And this is where we learn that these Russians in London are not only gangsters but also members of a secret society complete with tattoos, oaths and Masonic rituals that make you wonder if you have wandered into The Da Vinci Code by mistake. Kirill is pursued by another set of Russians because of the initial execution, and Semyon, ever resourceful and ever devoted to his wayward son, decides to set up Nikolai the driver in Kirill’s place. The scene takes place in a public baths. You get the idea: two men in black with short sharp knives and an intended victim with no clothes on: lots of blood and grunting; two deaths, one gouged eye; one unlikely survivor. It can’t be that Cronenberg has lost control here, since the scene is beautifully choreographed. But what does he want? Does he want us to laugh, as most people were doing in the cinema where I saw the film? Does he want nervous laughter perhaps? He wasn’t getting that. It may be that the interesting moment in such stories is always when the dwarves appear with the mallets, not when they get down to work. And here, in Eastern Promises, a remarkably gripping and disturbing film loses us (loses me anyway) at precisely the moment the set-up in the public baths becomes clear. Once the fight starts the invasion of the ordinary is over; the ordinary has been replaced by movie gothic. But then that too must be part of Cronenberg’s plan. He likes the mallets.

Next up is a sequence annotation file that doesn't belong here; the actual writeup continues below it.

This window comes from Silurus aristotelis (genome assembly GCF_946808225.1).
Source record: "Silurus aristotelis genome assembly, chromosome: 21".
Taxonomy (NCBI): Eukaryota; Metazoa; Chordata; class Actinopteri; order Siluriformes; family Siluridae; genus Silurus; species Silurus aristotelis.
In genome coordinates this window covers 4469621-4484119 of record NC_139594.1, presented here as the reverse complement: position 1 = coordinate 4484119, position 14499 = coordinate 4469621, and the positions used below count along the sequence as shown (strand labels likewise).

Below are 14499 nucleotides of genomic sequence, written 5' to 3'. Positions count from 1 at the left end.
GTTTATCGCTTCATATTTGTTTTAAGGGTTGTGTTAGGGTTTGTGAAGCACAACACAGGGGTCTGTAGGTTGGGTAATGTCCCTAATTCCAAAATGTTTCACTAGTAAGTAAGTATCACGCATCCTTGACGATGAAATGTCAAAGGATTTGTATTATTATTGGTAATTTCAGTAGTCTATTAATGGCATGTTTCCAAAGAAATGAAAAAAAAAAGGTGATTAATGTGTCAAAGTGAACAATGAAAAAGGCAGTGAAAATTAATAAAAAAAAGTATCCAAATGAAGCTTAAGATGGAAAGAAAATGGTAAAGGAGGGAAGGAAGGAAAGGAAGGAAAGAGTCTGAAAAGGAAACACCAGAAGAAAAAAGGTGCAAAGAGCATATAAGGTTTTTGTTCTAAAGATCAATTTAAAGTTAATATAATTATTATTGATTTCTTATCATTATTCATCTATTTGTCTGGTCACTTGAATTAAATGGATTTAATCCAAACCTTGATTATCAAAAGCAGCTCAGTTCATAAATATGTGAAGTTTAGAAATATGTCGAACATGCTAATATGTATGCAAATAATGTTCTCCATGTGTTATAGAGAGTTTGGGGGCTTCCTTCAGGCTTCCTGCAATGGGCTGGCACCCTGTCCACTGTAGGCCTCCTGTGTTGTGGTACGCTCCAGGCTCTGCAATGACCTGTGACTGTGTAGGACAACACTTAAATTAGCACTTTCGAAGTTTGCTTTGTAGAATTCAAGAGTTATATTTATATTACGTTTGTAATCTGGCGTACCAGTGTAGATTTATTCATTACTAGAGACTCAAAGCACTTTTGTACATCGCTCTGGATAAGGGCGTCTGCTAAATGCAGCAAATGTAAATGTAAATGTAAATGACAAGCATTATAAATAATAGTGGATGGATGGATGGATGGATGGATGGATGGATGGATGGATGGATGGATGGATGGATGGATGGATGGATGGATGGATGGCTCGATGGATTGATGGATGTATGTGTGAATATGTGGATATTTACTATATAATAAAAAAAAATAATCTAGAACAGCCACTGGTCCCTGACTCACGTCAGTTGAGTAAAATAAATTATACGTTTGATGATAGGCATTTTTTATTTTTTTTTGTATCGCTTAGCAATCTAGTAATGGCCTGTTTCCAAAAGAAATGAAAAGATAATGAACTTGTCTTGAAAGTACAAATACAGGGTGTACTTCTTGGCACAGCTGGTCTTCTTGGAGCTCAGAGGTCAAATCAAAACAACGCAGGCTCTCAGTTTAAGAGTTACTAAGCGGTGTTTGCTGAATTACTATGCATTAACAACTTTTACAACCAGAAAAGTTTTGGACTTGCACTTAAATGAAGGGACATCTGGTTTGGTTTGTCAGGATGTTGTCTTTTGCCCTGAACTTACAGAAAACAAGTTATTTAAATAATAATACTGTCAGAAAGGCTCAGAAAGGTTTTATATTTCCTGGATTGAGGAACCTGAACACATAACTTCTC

Similar elements were more successfully combined in Cronenberg’s previous film A History of Violence (2005), in part because the logic of the plot is itself eerie and in part because the idea of the ordinary is already overdetermined. How could a film that starts in an innocent-looking motel not be headed for horror? For that matter, how could a film set in a small American town full of nice people not be primed for invasion by something, if not body-snatchers from another planet then vengeful spirits from the Indian graveyard thoughtlessly buried beneath a suburb? Or the mob. In A History of Violence it’s the Philadelphia mob, drawn to quiet Indiana by the fact that Tom Stall, owner of a diner, has made the national news by heroically taking out two hoods trying to rob his store and rape his staff. Where did he acquire the skills and speed and courage? Is he perhaps not Tom Stall at all but someone else, a man with a history of violence? Joey Cusack, for instance, who once applied barbed wire to a gangster’s eye? The film soon shows, and Tom, played by Viggo Mortensen with a stoic persistence very similar to the doggedness required by his role in Eastern Promises, has to do a fair amount of fast and vigorous killing before he can get back to the diner and his quiet routine with the wife and kids. The dialogue itself runs constantly to a kind of cryptic surprise, as if everyone, even the criminals, let alone the peace-loving locals, thought just getting on with things was easy and to be expected. Even outside of the movies this is true only if you are extremely lucky or extremely apathetic and inside a movie it’s like praying for the plot to go away. ‘Jesus, Joey,’ William Hurt says as the Philadelphia boss about to be shot through the head by his brother. The body falls and the brother says: ‘Jesus, Richie.’ This film works so well because the ordinary world is not innocent, only marginal or small-time in its violence; only waiting to be invaded by the rabid dwarves of history itself. And because the ordinary then gets redefined: as a possible achievement, something to come home to if you can make it home.